Campaigners had recommended that the Bill enshrined better victim support and protection, but this is not expected to feature in the draft. Measures which had been hoped for included appointing guardians to help child victims of trafficking and extending the support available to victims beyond the 45 days allotted to process their case. 

Instead, the Bill will tidy up existing legislation, introduce tougher sentences, and appoint an Anti—Slavery Commissioner, whose responsibilities are still vague. It will also propose trafficking prevention orders, measures intended to restrict the activity of offenders after release.

Aidan McQuade, director of Anti-Slavery International, said: “ Victim protection has to be central in any realistic strategy to address trafficking and forced labour within the UK. Without that, you doubly victimise people, first by their traffickers and then by the authorities meant to ¬protect them. On top of that, you’ll end up with insufficient witnesses to carry prosecutions.”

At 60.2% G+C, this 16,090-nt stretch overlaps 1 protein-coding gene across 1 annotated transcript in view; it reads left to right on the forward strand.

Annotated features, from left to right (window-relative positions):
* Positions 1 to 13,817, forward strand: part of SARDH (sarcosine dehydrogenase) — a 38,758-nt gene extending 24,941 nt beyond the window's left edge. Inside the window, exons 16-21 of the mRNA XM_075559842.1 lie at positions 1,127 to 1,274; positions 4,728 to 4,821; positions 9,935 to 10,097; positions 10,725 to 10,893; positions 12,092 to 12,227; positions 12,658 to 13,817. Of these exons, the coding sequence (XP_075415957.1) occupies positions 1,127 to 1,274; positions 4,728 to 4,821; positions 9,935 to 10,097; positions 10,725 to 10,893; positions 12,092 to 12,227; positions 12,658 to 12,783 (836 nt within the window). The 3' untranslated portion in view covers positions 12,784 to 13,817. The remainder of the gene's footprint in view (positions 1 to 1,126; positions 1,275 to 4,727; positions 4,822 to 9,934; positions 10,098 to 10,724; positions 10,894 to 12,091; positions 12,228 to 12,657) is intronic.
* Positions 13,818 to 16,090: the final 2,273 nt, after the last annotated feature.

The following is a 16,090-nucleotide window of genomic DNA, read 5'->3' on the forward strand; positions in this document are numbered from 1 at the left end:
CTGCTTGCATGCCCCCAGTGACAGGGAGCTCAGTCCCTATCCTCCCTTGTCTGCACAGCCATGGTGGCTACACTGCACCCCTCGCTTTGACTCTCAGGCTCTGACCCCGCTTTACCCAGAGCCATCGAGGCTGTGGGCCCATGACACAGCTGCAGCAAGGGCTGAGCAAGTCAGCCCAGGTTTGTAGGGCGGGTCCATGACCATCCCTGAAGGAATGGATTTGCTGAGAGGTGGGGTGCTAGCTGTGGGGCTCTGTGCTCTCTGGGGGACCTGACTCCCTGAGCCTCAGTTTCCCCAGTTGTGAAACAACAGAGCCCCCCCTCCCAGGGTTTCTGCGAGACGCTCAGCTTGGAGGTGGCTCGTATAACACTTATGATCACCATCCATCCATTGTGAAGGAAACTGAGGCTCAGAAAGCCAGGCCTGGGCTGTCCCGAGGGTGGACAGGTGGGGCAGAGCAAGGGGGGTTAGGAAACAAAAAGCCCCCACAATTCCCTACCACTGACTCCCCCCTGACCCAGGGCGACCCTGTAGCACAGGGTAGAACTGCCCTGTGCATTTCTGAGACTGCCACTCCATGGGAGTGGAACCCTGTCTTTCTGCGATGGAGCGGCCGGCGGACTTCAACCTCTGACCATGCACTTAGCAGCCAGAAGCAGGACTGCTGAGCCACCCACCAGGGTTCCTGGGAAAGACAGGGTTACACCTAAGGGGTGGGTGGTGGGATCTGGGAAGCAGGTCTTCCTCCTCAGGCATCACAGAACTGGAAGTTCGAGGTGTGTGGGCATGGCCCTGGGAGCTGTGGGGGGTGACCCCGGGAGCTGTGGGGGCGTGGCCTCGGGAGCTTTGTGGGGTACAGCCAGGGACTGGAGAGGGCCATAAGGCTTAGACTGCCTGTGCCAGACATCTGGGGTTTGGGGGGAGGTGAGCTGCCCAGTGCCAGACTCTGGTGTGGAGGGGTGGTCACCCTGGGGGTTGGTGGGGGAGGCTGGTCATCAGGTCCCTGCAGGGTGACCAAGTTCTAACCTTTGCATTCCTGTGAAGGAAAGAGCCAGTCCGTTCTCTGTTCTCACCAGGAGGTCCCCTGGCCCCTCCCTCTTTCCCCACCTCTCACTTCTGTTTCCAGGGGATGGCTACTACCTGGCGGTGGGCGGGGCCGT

Successful prosecutions for trafficking are still extremely rare; in 2012, only 39 people were prosecuted for trafficking-related offences. ¬Experts say that better support for victims is needed to bring these numbers up, rather than superficial changes to legislation.

A senior source in a leading human trafficking charity said that victim protection proposals had been -ignored due to concerns that the Government would be seen as nice to immigrants.